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Can COVID-19 Cause Birth Injury?
Scientists are closely watching the impact of COVID-19 on both expectant mothers and their fetuses to determine if the can cause birth injury, according to an article in Science Magazine. While other viruses, from Zika to rubella, have been linked to serious birth defects, COVID-19 thus far has not.
Studies have shown that, in rare cases, COVID-19 can infect a fetus late in pregnancy. However, there have been no infections seen during the critical first trimester when organs and tissues are formed, most likely because COVID-19 is not a bloodborne pathogen like rubella and there are no receptor cells for it on the placenta, like Zika and cytomegalovirus, reported the article.
In addition, there is no evidence yet that COVID-19 is transmitted at birth. A recent study at New York hospitals revealed that 71 babies born to mothers with COVID-19 were uninfected. Still, having COVID-19 during pregnancy could put a fetus at risk. Blood clots, which are more common with COVID, could limit oxygen and nutrients and affect fetal growth, noted the article.
Birth injuries aren’t the only concern with a COVID-19 pregnancy. Pregnant women themselves are vulnerable to the more severe effects of the virus. That’s because the heart and lungs are already strained by supporting another life, and COVID-19 tends to attack those organs, putting the women at greater risk.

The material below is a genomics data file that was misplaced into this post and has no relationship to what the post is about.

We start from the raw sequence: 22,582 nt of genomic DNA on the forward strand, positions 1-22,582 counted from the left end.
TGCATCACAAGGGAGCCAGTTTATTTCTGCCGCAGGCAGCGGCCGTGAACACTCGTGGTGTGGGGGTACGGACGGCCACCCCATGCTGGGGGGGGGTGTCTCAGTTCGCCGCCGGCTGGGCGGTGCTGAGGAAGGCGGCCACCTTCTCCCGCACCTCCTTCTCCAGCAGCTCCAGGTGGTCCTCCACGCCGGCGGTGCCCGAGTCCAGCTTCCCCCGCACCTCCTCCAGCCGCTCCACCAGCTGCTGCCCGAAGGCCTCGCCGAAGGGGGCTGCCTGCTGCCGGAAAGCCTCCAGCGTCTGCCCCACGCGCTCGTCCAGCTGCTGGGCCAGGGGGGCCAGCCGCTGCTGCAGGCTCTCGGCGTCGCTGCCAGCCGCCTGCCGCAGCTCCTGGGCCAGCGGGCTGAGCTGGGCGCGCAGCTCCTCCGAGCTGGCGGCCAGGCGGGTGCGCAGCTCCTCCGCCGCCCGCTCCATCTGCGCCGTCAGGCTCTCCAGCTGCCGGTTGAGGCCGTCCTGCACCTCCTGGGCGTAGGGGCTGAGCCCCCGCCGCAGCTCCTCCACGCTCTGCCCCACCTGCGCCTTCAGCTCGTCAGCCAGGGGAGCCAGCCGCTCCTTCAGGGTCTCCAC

According to a study by the Centers for Disease Control and Prevention, pregnant women were “50 percent more likely to end up in intensive care units (ICUs) than their nonpregnant peers. Pregnant women were also 70% more likely to need ventilators, although they were no more likely to die.” A study in Sweden corroborated the severity of the disease, finding “that pregnant or immediately postpartum women with COVID-19 were nearly six times as likely to land in ICUs as their nonpregnant, COVID-19–infected peers.” Medical complications from COVID-19 may continue for the new mother even after delivery. A study showed about 13 percent could experience complications, including hospital readmission.
The article noted that there’s not enough data yet for conclusive evidence on COVID-19, pregnancy and birth injuries. The medical community will continue to assess the risks and dangers as they await births in the fall. Birth injuries happen more often than you might expect. If you have a child, or a loved one, who suffers from a birth injury, contact an experienced birth injury attorney in Philadelphia.